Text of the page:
Addressing the SARS-CoV 2 Pandemic Crisis

Practical information and potential strategies

Addressing the SARS-CoV 2 Pandemic Crisis

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The information contained and expressed in this and future articles is not to be interpreted as medical advice. The following content is informational only and is not to be interpreted as a professional recommendation. If you are in a medical emergency, crisis or have a medical issue seek medical attention from a licensed medical provider. Any content or external links are for informational purposes only and should not be interpreted, taken or relied upon as offered as a substitution for seeking the advice of a licensed medical professional.

Purpose of discussion
My goal here is to help the lay-person understand the current pandemic crisis, what steps could be taken to mitigate it, and provide a discussion of hypothetical future steps and/or opportunities for collective action. I want you to be informed, calm, and rational in the face of an emergent medical crisis just as I have been in my professional and personal life. Moreover, I want you to be capable of doing something productive and useful to others.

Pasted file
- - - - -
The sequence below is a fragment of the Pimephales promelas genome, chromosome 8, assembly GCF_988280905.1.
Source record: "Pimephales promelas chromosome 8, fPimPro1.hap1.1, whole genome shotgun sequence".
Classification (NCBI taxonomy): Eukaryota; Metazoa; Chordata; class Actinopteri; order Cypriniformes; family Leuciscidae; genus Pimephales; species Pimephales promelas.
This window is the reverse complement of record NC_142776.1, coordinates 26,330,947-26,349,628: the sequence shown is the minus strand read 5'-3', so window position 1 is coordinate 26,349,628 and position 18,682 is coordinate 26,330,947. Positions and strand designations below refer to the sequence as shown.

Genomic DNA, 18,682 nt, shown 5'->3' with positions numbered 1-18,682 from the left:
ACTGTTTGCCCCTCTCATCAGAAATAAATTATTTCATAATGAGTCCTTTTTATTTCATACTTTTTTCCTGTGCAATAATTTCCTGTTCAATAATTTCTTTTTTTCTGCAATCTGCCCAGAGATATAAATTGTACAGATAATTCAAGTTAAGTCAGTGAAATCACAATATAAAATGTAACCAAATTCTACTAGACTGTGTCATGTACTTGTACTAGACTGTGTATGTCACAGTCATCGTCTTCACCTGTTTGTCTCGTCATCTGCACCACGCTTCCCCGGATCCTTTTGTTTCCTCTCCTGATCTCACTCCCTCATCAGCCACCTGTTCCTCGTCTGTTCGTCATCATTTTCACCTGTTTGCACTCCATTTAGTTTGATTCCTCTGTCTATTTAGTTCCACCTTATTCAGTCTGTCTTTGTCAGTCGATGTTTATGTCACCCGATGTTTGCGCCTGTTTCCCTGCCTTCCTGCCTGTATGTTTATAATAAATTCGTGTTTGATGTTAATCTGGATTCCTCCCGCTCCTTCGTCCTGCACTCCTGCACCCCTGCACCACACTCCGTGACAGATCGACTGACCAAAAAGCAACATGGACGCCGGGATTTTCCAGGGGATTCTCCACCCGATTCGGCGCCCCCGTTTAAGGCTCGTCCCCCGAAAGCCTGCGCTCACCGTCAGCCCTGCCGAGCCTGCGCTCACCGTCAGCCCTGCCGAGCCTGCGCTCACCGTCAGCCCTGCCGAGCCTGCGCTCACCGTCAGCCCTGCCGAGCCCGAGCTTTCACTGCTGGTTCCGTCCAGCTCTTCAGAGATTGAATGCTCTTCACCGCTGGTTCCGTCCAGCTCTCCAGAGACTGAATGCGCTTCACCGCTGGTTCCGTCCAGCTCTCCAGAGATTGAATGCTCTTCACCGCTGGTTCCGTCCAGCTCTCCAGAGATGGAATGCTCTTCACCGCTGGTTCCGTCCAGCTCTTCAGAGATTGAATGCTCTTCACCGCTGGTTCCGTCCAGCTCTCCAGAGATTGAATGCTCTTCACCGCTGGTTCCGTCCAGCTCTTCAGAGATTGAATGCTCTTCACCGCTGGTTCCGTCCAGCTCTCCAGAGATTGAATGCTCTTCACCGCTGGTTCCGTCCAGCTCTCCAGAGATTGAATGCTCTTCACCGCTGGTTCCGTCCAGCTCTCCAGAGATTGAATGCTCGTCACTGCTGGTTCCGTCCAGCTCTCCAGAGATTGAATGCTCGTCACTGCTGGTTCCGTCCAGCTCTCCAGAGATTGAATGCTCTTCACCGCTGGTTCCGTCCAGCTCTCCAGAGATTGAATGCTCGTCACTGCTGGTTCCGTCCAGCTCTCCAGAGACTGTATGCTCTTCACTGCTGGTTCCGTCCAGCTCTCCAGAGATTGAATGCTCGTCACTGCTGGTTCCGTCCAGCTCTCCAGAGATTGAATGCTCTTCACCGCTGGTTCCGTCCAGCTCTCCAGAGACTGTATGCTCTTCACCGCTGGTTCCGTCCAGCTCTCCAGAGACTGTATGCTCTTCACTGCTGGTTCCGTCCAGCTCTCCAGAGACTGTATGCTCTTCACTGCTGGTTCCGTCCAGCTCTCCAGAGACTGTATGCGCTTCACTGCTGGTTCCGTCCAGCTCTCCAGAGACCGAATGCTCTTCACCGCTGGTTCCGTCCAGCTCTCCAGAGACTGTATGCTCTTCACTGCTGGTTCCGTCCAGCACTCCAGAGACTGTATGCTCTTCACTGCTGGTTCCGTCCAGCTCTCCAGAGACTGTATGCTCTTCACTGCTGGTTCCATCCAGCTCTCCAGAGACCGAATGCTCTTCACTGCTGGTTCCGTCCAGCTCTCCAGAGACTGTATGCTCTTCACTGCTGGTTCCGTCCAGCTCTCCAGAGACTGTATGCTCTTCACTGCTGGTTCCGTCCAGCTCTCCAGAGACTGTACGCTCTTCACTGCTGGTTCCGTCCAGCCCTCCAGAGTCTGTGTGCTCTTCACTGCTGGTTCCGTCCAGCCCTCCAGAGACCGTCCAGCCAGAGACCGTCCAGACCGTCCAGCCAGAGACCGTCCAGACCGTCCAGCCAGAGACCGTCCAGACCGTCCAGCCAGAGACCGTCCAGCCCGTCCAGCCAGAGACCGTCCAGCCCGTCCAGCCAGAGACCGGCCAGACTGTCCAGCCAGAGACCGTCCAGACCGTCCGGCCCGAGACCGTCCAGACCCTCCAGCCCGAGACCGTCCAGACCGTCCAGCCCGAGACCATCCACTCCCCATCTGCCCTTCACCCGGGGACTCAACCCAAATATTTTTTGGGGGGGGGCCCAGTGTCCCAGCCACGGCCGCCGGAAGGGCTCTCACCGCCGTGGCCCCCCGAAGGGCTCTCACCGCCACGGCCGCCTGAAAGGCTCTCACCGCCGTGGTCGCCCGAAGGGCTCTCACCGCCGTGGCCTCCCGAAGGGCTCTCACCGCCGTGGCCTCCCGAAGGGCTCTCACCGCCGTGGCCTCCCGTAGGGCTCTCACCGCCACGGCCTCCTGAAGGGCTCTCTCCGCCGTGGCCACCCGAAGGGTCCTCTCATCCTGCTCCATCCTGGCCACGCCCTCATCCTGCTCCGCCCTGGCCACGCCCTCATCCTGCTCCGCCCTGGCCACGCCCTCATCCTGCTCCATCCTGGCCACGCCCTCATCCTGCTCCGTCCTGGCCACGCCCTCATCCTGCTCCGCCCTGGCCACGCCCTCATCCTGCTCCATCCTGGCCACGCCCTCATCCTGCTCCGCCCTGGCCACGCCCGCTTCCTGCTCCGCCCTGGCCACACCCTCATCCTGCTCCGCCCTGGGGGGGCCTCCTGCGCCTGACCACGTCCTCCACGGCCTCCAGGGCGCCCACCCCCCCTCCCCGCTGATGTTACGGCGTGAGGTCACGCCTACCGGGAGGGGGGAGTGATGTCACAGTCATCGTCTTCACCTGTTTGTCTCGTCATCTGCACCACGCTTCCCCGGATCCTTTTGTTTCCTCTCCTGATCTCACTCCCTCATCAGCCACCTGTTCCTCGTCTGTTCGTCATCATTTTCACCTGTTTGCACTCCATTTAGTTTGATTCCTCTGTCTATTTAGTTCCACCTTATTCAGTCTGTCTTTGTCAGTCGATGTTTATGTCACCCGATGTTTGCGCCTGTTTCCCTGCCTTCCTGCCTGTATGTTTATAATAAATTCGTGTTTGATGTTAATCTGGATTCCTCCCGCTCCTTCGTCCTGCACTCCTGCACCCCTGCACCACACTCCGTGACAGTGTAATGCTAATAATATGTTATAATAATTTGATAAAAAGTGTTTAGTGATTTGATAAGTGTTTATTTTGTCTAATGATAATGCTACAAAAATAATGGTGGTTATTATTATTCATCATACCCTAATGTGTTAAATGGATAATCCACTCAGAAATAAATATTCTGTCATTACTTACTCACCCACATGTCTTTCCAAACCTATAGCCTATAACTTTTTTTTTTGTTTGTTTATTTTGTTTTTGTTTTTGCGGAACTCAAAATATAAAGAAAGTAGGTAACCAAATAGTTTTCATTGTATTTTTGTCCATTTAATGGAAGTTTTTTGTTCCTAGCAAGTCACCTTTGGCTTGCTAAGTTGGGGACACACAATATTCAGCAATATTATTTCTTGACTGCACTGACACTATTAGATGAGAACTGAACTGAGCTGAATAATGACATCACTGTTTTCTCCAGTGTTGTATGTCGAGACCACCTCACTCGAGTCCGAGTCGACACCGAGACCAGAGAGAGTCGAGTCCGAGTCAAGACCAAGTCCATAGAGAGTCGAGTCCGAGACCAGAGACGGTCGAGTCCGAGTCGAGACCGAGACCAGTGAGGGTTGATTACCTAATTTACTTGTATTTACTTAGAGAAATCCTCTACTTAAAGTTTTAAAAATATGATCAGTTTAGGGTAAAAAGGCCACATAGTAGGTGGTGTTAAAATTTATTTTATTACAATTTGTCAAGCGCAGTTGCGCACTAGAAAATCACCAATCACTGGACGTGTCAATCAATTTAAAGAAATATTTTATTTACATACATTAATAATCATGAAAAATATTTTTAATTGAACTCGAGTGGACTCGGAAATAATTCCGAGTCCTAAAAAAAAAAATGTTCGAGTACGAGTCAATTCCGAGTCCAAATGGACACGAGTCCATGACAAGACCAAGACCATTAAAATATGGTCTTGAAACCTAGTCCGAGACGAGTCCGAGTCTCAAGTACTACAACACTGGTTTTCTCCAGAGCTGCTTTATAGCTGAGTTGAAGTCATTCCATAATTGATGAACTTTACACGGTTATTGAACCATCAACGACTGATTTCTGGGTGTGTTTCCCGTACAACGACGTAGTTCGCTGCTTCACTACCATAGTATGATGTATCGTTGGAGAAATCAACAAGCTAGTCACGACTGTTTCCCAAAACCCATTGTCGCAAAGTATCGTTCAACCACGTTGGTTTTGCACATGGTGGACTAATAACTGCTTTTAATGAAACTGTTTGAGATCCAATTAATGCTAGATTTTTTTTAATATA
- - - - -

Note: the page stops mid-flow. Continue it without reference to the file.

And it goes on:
What is SARS-CoV 2 and why it matters
This is a novel (new) strain of coronavirus, so named because of the corona or “crown-like” morphology of the virus’s structure. Full-genome sequencing and phylogenic analysis indicated that the coronavirus that causes COVID-19 is a betacoronavirus in the same subgenus as the severe acute respiratory syndrome (SARS) virus (as well as several bat coronaviruses), but in a different clade.” Basically this is a particularly nasty variation of the same group of bugs that causes certain colds and previous forms of SARS/MERS.